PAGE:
In a letter, Hayley explained that her father’s military injury was so severe that he needed steel rods and six screws to stabilize his spine.

“They sent me your letter; I was in the military too,” Driver said as he met the family. “[Folds of Honor] reached out to me, and they told me to let you know that you got the scholarship. But also, Budweiser and I thought that you shouldn’t have to worry about school, so Budweiser is gonna be covering all your remaining school expenses for the rest of next year.”

Here is the video:

In Chicago, more than 250 wounded, ill, or injured athletes representing the U.S. Army, Marine Corps, Navy, Air Force, Coast Guard, Special Operations Command, the Australian Defence Force, and the U.K. Armed Forces are taking part in the Warrior Games.

“Sport has played a part in all of our guys’ lives at some part of their career,” said U.K. Armed Forces Sports and Recovery Coordinator Emily Griffith. “But we are finding out that quite a lot of our guys are getting involved for camaraderie because they feel they can open up more while in the sport rather than in a group environment, so it is a part of their recovery whether it’s physically or psychologically.”

Scheduled to take place June 30 through July 8, the Warrior Games feature Paralympic-style competition in eight sports, including archery, cycling, field, shooting, sitting volleyball, swimming, track, and wheelchair basketball.

The games are open to the public and will be held at a variety of prominent locations throughout the downtown area of Chicago, including the McCormick Place, the United Center, and Soldier Field.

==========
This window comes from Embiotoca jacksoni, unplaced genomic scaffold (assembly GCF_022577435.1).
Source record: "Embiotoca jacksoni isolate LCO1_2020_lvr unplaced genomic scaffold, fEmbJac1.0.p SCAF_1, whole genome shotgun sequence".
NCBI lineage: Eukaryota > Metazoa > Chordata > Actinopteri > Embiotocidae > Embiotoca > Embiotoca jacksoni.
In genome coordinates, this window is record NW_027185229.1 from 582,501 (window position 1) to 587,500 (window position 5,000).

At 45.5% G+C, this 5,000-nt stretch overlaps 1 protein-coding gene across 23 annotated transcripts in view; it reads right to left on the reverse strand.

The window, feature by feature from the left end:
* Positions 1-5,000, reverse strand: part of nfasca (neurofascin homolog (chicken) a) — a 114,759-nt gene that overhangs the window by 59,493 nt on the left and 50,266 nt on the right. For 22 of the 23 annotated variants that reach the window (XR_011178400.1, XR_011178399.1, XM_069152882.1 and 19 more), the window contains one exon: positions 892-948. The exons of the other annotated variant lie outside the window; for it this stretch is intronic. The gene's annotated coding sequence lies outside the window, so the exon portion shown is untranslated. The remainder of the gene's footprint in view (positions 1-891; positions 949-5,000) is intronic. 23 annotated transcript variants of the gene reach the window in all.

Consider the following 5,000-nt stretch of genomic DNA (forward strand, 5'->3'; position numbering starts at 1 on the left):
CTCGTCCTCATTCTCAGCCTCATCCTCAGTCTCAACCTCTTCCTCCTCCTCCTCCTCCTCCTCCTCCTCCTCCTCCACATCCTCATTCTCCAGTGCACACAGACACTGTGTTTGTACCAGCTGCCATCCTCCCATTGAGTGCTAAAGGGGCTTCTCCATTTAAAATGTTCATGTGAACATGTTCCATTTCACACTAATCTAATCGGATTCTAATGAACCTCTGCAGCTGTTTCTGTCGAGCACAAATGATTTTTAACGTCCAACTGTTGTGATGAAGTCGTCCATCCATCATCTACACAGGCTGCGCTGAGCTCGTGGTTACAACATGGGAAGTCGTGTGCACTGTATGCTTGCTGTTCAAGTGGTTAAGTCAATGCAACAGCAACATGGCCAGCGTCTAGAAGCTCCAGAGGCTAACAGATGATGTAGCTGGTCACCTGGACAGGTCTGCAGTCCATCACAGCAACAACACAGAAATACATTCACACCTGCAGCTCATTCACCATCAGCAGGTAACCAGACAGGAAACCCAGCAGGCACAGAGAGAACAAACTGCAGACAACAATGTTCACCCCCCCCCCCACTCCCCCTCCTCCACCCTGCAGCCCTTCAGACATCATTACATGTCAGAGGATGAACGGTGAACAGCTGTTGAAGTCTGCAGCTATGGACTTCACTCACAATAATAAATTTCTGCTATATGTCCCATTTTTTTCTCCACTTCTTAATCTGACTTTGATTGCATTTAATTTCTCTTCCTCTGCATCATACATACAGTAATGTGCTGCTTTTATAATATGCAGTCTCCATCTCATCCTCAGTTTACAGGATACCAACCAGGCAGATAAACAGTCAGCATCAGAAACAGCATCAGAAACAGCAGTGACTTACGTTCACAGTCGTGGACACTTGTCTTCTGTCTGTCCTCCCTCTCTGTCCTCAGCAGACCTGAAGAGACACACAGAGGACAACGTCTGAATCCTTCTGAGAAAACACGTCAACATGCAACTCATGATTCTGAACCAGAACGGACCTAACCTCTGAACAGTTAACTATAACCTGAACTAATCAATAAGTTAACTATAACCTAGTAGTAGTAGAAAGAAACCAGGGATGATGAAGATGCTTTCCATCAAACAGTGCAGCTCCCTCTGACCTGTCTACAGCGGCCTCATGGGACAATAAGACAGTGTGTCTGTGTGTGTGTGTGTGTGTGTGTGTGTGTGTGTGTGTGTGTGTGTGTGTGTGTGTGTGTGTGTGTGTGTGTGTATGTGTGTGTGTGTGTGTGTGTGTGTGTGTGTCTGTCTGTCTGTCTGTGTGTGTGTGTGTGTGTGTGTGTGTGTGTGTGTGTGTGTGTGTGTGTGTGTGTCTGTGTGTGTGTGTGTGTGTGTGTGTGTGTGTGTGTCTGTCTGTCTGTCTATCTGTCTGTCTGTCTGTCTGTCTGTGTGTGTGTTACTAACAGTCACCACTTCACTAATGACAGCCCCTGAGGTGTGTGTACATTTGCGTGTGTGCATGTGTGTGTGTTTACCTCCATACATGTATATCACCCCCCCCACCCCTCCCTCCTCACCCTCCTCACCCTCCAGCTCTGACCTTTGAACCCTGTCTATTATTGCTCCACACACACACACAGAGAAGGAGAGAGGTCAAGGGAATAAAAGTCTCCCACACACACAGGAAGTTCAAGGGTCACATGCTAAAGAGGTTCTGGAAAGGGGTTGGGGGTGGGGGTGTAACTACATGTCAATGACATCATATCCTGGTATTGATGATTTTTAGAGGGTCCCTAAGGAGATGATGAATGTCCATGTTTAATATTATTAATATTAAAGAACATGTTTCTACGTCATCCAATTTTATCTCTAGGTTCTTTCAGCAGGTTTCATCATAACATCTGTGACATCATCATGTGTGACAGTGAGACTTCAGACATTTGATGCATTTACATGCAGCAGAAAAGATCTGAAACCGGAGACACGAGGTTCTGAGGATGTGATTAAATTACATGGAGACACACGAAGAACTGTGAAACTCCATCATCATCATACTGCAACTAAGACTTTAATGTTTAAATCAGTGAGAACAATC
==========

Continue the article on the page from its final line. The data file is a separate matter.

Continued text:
For more information, see http://www.dodwarriorgames.com/

Have a Happy and Memorable Fourth of July!

America the Beautiful the Verse that Matters

On the 4th of July I normally post the declaration of Independence but it hit me that given our divisions these days a better choice would be these lines from the 2nd verse of America the Beautiful which I think captures what we are and what we should be perfectly:

America! America! God mend thine every flaw,
Confirm thy soul in self-control, Thy liberty in law!

Why does this matter, think about it:

God mend thine every flaw. Says that while we rightly celebrate our country we acknowledge that we have flaws as all do and call on a power greater than us to allow them to be solved.

Confirm thy soul in self-control, Reminds us that self control for a country, like for a person strengthens one’s soul. The ability to act with calm deliberation when others are in panic is what a leader and a great nation and great people do.

Thy liberty in law! The sign of a free people is when not popular passion, wealth or power rule, but law. We are free when we are ruled by law and willing to be ruled by law, and when we don’t like said laws, we can work to elect those who will pass laws we do like while still obeying the laws in force.

Those lines are the secret of America’s greatness and we abandon them at our peril

Have a great 4th!